Gone Too Far
Genre: Contemporary, Mystery, YA
Publication date: January 6, 2015
by Sourcebooks Fire
Keeping secrets ruined her life. But the truth might just kill her.
Piper Woods can't wait for the purgatory of senior year to end. She skirts the fringes of high school like a pro until the morning she finds a notebook with mutilated photographs and a list of student sins. She's sure the book is too gruesome to be true, until pretty, popular Stella dies after a sex-tape goes viral. Everyone's sure it's suicide, but Piper remembers Stella's name from the book and begins to suspect something much worse.
Drowning in secrets she doesn't want to keep, Piper's fears are confirmed when she receives an anonymous text message daring her to make things right. All she needs to do is choose a name, the name of someone who deserves to be punished...
-A copy was provided by Sourcebooks Fire for review-
You guys know how much I like my revenge stories. There’s something that feels really sweet when mean and awful people get a dose of their own medicine. The best one I’ve read to date is Gretchen McNeil’s Don’t Get Mad duology, which had an amazing cast of female characters (who totally kicked butt and whose different personalities really made both novels shine), so I was kind of expecting to feel the same intensity in Richard’s. Unfortunately, while I liked the idea of the premise (which wasn’t all that original, sadly enough…), it didn’t feel like it was executed greatly enough.
So, the story starts with Piper finding a notebook filled with cryptic statements about what people have done to other people. She witnessed someone get bullied in school, a victim who was later found dead, having jumped into the train tracks. Feeling guilty for not having done anything about it when she had the chance to do so, she seeks the help of a vigilante to exact justice on those who “deserve” it. As the title suggests, she later finds out that perhaps the retribution she was going for was going too far.
To be honest, the way the narration style was told left me quite exhausted. It felt so all over the place and so… detached, somehow, lacking the emotion and intimacy needed for a 1st person point of view. It felt like it talked about so many things while not talking about anything at all. Don’t get me wrong, it wasn’t “telling than showing” at all, quite opposite in fact, but it just lacked the substance somehow. This is quite unfortunate considering this is a book about REVENGE and JUSTICE and RIGHTING BULLYING but the connection with the reader just wasn’t there, leaving it lacking in intensity as well.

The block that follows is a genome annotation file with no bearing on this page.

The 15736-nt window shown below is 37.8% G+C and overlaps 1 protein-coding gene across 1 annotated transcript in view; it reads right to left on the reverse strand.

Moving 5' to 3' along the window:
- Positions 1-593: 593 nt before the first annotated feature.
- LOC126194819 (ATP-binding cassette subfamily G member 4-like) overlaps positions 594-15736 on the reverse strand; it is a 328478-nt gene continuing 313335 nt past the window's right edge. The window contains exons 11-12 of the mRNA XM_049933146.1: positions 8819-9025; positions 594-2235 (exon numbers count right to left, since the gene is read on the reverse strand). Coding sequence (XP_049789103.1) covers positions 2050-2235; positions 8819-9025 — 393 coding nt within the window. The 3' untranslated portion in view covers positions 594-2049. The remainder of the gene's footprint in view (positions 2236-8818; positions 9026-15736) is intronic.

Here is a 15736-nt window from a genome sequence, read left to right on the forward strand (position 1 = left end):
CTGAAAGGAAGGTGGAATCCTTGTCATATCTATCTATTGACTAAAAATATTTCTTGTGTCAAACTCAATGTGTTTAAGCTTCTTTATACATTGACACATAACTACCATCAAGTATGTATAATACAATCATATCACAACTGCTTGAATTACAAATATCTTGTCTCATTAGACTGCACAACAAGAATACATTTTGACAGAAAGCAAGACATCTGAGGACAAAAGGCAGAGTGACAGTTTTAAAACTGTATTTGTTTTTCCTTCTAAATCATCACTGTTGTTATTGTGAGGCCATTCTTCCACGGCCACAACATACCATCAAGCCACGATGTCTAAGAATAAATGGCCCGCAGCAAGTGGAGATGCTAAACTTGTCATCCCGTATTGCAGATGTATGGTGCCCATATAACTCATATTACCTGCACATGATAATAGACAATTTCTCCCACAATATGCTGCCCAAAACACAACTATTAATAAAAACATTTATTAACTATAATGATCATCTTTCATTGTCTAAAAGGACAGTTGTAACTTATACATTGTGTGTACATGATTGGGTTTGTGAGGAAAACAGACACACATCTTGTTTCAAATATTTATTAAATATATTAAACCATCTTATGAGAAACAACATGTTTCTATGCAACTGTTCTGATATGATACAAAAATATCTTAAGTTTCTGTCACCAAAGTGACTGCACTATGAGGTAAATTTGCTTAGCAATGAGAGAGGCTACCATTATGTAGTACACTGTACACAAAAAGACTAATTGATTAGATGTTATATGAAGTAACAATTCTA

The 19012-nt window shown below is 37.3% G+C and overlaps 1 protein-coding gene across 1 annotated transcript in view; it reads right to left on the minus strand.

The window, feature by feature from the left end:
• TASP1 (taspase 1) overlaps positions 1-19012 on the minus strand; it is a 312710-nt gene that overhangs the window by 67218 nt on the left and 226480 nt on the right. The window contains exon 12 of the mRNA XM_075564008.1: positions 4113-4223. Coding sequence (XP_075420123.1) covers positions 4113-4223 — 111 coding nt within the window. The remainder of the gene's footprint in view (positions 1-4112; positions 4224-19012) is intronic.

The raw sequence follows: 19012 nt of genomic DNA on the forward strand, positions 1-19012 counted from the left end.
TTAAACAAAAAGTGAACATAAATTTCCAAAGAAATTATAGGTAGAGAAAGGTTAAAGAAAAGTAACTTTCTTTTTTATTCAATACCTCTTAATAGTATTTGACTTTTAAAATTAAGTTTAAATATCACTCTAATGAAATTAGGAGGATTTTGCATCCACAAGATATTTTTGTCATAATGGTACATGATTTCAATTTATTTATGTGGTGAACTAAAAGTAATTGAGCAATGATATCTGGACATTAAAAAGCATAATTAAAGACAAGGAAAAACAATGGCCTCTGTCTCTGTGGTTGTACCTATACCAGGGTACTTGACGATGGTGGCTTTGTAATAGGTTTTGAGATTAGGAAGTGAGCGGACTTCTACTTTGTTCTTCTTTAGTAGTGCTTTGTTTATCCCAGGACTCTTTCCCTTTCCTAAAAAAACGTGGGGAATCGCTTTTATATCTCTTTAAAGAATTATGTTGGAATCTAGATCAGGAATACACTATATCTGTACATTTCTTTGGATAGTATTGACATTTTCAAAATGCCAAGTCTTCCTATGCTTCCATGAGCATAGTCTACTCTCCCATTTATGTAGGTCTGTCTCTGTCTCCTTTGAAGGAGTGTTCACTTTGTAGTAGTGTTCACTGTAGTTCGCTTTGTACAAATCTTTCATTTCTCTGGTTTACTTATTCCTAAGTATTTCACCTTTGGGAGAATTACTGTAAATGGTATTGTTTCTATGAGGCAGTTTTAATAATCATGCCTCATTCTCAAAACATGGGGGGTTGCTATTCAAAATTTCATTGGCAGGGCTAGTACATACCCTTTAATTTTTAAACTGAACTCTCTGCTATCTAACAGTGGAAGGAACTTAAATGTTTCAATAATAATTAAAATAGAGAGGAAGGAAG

I also was left disappointed with the “retribution” done. The book keeps saying that they were so DAMAGING and everything, but they felt amateur-ish at best. It lacked the “bang” that Get Even was full of, making me roll my eyes throughout the book. Add to the fact that Piper’s 1st person narration was very disconnecting, I didn’t feel the impact of the action done at all. In fact, they felt more superficial than anything else. The acts later become more heavy later on, but they just didn’t “heavy” enough as the narration keeps insisting they were.
And the romance was just… ugh. Insta-love once again makes their cameo here. Piper is your photographer who has a bit of social anxiety, and then all of a sudden, this popular guy takes an interest in her and putting the moves on her in such obvious ways? It was disappointing how their romance lacked the build-up and the transition for two people who “seemingly” come from different worlds in high school heirarchy. I kept rolling my eyes whenever she would get flutters in her stomach and she was all, “I wonder what was that? Oh, it was probably nothing.” and I’m like ughhhhh blech.
I did like the messages this book promoted and its fight against bullying and social ostracization. We need more of those these days.